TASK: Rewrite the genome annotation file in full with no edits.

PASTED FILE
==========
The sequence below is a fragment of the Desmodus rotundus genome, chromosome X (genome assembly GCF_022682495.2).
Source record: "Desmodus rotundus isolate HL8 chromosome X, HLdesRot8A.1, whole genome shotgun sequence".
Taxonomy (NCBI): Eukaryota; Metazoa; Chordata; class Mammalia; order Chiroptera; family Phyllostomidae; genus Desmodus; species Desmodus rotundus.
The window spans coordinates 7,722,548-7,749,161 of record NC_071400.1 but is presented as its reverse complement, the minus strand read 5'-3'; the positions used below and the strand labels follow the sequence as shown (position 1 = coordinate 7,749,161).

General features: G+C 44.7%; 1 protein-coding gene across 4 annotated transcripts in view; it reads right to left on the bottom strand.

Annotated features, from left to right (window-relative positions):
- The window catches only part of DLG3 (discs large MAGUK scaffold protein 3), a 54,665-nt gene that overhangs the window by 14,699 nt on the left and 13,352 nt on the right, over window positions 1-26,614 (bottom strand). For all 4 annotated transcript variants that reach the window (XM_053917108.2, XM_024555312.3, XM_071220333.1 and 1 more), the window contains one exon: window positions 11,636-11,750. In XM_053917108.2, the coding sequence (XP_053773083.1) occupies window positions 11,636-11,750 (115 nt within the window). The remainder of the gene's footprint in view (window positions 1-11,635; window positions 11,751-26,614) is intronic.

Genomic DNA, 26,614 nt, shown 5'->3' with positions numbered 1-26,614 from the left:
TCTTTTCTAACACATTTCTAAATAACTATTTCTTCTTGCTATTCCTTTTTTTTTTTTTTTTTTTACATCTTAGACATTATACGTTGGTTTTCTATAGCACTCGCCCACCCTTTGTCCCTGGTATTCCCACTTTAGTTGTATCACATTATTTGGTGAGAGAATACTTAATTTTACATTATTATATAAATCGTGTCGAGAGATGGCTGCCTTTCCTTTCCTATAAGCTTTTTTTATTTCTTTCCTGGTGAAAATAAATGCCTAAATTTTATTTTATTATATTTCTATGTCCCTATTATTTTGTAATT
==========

The sequence below is a fragment of the Desmodus rotundus genome, chromosome X (genome assembly GCF_022682495.2).
Source record: "Desmodus rotundus isolate HL8 chromosome X, HLdesRot8A.1, whole genome shotgun sequence".
Taxonomy (NCBI): Eukaryota; Metazoa; Chordata; class Mammalia; order Chiroptera; family Phyllostomidae; genus Desmodus; species Desmodus rotundus.
The window spans coordinates 7,722,548-7,749,161 of record NC_071400.1 but is presented as its reverse complement, the minus strand read 5'-3'; the positions used below and the strand labels follow the sequence as shown (position 1 = coordinate 7,749,161).

General features: G+C 44.7%; 1 protein-coding gene across 4 annotated transcripts in view; it reads right to left on the bottom strand.

Annotated features, from left to right (window-relative positions):
- The window catches only part of DLG3 (discs large MAGUK scaffold protein 3), a 54,665-nt gene that overhangs the window by 14,699 nt on the left and 13,352 nt on the right, over window positions 1-26,614 (bottom strand). For all 4 annotated transcript variants that reach the window (XM_053917108.2, XM_024555312.3, XM_071220333.1 and 1 more), the window contains one exon: window positions 11,636-11,750. In XM_053917108.2, the coding sequence (XP_053773083.1) occupies window positions 11,636-11,750 (115 nt within the window). The remainder of the gene's footprint in view (window positions 1-11,635; window positions 11,751-26,614) is intronic.

Genomic DNA, 26,614 nt, shown 5'->3' with positions numbered 1-26,614 from the left:
TCTTTTCTAACACATTTCTAAATAACTATTTCTTCTTGCTATTCCTTTTTTTTTTTTTTTTTTTACATCTTAGACATTATACGTTGGTTTTCTATAGCACTCGCCCACCCTTTGTCCCTGGTATTCCCACTTTAGTTGTATCACATTATTTGGTGAGAGAATACTTAATTTTACATTATTATATAAATCGTGTCGAGAGATGGCTGCCTTTCCTTTCCTATAAGCTTTTTTTATTTCTTTCCTGGTGAAAATAAATGCCTAAATTTTATTTTATTATATTTCTATGTCCCTATTATTTTGTAATT